The junk still remains on blocks at the Bethel Island boatyard in the Sacramento delta, unprotected and exposed to the damaging effects of weather. When Dalton became unable to maintain the junk, it was abandoned at the boatyard, and the boatyard owner is now the de facto owner of the junk. While the boatyard owner is supportive of efforts to preserve the junk, he is not in a position to undertake its restoration. He plans to destroy the junk if a new home cannot be found by the end of the year. He has expressed willingness to donate the junk to a nonprofit.Preservation Vision
Chinese Junk Preservation is a small, nonprofit, wholly volunteer-based group of maritime experts, historians and friends and family of the 1955 Free China crew who have joined together in this preservation effort. Our vision: to preserve the junk and the story of its transpacific voyage for future generations. We hope to give the junk a “public life” where it will generate awareness of and interest in maritime, Chinese and American history and culture.
The Free China today awaiting rescue(Photo courtesy of Chinese Junk Preservation).
Although authentic junks have now largely vanished from the seas, junks still have the potential to inspire curiosity and interest. Although there are few examples of Chinese junks which have crossed the Pacific, the group also hopes that preserving the junk will lead to interest in not only the vessel, but also the challenges faced by many past generations of immigrants who came to America by sea.
Chinese Junk Preservation members include maritime experts, historians and friends and family of the 1955 Free China crew. We have received support from the Chinese Historical Society of America, San Francisco Maritime National Historical Park and National Trust for Historic Preservation. Our advisors include Hans Van Tilburg, Maritime Heritage Program Coordinator of the National Oceanic and Atmospheric Administration’s (NOAA) Marine Sanctuary Program in the Pacific Island Region and an instructor of maritime archeology and history at the University of Hawaii, Manoa. He is the author of Chinese Junks on the Pacific: Views from a Different Deck which chronicles Chinese junks on the Pacific, including the Free China.Urgent Challenge: Help Find a New Home to Save Junk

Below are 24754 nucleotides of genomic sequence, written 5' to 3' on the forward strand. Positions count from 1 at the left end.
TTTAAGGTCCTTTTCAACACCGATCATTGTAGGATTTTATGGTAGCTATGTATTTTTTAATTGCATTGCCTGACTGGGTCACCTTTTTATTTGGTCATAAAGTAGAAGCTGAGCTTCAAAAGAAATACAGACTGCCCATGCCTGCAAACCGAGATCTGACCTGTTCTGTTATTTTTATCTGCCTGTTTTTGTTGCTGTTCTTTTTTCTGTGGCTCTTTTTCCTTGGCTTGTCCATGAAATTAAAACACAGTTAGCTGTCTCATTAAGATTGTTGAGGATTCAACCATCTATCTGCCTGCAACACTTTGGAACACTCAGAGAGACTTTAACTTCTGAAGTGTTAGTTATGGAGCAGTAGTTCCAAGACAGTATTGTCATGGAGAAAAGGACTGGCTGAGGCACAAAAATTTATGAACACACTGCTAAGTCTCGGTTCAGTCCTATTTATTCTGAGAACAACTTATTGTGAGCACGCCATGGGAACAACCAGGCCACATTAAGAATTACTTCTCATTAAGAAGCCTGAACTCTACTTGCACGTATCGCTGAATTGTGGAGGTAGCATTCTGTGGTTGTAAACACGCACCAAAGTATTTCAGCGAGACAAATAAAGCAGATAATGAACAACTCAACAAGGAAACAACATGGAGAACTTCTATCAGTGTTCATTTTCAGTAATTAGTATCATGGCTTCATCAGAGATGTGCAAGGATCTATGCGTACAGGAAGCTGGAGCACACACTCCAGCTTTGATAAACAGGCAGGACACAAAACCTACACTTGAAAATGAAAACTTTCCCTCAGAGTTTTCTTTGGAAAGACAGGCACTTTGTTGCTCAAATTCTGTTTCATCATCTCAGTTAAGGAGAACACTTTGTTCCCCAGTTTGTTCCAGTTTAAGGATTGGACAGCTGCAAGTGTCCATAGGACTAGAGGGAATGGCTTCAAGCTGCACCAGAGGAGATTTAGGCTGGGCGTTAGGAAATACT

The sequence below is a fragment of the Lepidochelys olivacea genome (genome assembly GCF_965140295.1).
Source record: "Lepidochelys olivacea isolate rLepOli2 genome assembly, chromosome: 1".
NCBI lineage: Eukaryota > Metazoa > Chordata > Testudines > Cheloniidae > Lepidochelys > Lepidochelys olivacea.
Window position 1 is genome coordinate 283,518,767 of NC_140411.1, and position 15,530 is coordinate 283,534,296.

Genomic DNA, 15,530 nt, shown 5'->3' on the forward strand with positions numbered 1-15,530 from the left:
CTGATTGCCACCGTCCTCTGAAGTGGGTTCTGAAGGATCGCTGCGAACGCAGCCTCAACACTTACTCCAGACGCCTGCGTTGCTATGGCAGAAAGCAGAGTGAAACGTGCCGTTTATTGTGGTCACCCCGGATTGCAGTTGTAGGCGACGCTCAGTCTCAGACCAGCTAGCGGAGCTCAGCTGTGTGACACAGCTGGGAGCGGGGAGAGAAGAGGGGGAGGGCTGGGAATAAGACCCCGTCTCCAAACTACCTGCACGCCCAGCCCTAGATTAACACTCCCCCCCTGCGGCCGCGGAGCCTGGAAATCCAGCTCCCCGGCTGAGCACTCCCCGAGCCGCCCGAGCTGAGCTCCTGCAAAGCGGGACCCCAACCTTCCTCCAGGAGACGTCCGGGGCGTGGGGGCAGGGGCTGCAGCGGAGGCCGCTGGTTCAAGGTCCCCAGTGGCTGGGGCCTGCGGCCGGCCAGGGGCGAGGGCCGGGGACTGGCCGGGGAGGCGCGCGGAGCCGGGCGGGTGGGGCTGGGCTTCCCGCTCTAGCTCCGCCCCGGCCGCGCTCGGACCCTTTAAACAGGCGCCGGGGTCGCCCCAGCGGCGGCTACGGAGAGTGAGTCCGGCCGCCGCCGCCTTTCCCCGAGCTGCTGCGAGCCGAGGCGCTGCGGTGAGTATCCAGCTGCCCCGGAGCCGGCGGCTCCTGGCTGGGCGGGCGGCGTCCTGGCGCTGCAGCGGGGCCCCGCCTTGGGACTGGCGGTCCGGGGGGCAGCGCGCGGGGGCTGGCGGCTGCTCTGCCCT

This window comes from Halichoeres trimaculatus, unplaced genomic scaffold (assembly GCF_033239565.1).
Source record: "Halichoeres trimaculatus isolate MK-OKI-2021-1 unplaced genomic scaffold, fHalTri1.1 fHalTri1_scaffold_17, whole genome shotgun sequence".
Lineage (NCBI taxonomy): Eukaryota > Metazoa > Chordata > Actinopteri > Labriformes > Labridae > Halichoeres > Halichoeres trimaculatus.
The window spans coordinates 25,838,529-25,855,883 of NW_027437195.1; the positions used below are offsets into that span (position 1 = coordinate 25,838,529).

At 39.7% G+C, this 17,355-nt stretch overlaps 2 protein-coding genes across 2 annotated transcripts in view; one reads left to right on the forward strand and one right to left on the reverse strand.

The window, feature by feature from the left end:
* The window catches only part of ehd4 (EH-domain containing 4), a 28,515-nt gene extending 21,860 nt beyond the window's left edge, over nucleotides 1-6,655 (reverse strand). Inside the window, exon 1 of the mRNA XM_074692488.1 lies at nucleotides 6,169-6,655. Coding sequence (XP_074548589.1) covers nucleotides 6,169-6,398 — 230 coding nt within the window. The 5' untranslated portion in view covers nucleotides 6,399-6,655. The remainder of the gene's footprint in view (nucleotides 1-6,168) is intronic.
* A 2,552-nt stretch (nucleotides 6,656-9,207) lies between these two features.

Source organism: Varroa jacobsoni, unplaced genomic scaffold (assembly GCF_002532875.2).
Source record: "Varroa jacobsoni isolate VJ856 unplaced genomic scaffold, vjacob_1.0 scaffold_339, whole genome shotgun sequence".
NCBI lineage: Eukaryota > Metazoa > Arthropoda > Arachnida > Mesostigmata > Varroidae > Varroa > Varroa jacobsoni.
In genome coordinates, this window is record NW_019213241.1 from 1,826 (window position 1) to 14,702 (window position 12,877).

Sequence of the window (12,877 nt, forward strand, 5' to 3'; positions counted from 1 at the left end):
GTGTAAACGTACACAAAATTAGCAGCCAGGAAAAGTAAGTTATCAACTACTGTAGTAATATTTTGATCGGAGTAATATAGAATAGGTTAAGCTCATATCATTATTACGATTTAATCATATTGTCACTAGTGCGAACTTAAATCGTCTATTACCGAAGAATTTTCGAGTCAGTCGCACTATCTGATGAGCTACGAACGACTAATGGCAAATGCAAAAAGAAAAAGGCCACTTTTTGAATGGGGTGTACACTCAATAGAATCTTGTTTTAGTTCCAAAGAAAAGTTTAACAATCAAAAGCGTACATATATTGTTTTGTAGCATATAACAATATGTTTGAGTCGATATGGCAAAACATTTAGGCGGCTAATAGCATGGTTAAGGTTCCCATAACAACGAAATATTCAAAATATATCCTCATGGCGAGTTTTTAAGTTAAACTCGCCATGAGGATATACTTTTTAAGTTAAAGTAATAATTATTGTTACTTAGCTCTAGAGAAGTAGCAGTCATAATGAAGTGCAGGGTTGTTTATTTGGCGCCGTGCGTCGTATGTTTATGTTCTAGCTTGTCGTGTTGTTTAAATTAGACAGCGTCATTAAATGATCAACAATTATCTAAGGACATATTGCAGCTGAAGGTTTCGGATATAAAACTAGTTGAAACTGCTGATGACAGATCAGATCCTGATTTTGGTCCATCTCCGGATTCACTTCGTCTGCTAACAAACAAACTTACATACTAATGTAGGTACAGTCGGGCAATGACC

The critical challenge that looms large is to find a new home—interim or long-term, on land or in water—immediately.
Less pressing but also essential requirements include:
- Assistance in preserving , sorting and organizing the wealth of documents, films, photographs and news clips that exist so that educational programs and/or museum exhibits may be developed about the maritime and Chinese technology, history and culture, as well as American immigration.
- Technical assistance in examining and documenting the vessel’s construction. According to maritime archeologist Van Tilburg, although junks were once commonplace, even today surprisingly little is known of their unique and deceptively simple construction. Details of their construction were—and still are—mostly undocumented, the techniques and variations known to individual craftsmen. The Free China offers a rare opportunity for study.
“S.O.S.” -- Chinese Junk Preservation Welcomes Support
Please contact email@example.com if you would like to join us in preserving this vessel. Unless a new home is found for the junk, it will soon be lost forever.
About the Author: Dione Chen established Chinese Junk Preservation and is spearheading efforts to preserve the Free China vessel and the story of its transpacific voyage. She is the daughter of the late Reno Chen, who was one of the Free China crew.